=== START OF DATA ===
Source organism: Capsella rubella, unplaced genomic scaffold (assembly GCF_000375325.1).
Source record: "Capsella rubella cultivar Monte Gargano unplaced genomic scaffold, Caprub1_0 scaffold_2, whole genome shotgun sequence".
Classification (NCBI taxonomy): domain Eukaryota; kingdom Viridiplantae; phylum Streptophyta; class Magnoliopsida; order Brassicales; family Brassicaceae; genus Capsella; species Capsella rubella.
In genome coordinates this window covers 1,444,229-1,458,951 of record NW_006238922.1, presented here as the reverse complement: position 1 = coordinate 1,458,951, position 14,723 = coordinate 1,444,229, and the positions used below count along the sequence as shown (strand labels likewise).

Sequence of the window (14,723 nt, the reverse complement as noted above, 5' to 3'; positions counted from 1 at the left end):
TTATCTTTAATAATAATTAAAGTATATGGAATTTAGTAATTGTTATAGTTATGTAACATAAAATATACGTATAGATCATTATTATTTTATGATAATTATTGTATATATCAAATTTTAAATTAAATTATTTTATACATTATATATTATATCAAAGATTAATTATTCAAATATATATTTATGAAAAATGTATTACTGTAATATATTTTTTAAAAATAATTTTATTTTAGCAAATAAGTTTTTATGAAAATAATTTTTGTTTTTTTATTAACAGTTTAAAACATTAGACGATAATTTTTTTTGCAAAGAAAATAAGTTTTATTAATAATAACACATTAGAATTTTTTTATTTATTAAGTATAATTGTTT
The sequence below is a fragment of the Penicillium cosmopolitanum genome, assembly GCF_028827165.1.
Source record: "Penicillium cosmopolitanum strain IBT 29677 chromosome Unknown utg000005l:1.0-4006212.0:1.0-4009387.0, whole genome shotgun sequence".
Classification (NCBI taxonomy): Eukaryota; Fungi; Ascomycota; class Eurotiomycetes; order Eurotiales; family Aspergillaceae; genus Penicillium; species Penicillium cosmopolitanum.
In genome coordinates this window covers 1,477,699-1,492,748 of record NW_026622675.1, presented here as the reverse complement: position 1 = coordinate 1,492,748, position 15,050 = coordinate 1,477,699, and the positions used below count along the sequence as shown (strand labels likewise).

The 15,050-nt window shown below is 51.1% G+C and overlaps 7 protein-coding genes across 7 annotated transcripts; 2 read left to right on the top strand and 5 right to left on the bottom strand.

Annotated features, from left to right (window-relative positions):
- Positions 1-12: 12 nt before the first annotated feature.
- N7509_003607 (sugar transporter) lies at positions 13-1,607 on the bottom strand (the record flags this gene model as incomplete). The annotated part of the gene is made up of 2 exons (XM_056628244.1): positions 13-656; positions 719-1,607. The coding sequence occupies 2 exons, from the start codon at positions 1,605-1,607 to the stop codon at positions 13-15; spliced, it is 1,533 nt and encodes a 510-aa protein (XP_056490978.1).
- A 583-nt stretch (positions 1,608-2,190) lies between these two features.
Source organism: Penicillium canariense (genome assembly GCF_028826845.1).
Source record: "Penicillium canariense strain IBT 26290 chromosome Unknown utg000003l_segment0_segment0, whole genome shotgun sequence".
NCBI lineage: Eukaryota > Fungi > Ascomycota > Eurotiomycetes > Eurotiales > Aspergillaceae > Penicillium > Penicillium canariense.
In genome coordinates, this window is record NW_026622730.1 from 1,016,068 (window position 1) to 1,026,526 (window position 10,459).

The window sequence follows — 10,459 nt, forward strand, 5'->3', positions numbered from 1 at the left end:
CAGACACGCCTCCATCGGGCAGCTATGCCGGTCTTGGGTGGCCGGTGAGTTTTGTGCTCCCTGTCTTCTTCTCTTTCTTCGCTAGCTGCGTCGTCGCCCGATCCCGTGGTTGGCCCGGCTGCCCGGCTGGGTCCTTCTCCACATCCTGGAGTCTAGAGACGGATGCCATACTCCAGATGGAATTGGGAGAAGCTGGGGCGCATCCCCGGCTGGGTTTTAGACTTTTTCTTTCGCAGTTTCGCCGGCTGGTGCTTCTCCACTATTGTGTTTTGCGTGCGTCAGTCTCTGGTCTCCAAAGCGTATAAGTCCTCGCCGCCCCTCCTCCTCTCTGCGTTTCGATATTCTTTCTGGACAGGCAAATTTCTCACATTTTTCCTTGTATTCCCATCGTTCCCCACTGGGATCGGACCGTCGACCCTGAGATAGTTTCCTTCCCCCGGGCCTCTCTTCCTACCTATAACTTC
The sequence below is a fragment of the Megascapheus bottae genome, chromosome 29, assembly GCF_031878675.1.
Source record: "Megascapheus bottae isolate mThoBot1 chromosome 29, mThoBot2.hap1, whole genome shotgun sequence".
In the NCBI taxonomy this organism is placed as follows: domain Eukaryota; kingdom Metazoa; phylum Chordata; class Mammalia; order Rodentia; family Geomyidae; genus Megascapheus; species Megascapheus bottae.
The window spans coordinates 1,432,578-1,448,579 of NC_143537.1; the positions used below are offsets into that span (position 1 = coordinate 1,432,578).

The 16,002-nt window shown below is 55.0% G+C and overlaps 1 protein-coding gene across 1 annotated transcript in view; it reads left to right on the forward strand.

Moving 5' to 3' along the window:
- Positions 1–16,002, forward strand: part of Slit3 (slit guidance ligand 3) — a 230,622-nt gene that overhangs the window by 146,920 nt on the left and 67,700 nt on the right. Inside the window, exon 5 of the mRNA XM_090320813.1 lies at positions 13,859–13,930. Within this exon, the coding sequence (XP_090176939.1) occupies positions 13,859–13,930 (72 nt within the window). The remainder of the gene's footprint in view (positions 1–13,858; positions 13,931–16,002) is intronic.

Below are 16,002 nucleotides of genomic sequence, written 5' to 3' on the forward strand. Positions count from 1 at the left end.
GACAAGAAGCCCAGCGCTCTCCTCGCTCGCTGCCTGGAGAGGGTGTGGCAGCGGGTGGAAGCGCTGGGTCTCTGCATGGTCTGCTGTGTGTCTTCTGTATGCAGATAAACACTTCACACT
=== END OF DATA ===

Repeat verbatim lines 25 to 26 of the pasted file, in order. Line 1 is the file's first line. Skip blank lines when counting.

The window spans coordinates 1,432,578-1,448,579 of NC_143537.1; the positions used below are offsets into that span (position 1 = coordinate 1,432,578).

The 16,002-nt window shown below is 55.0% G+C and overlaps 1 protein-coding gene across 1 annotated transcript in view; it reads left to right on the forward strand.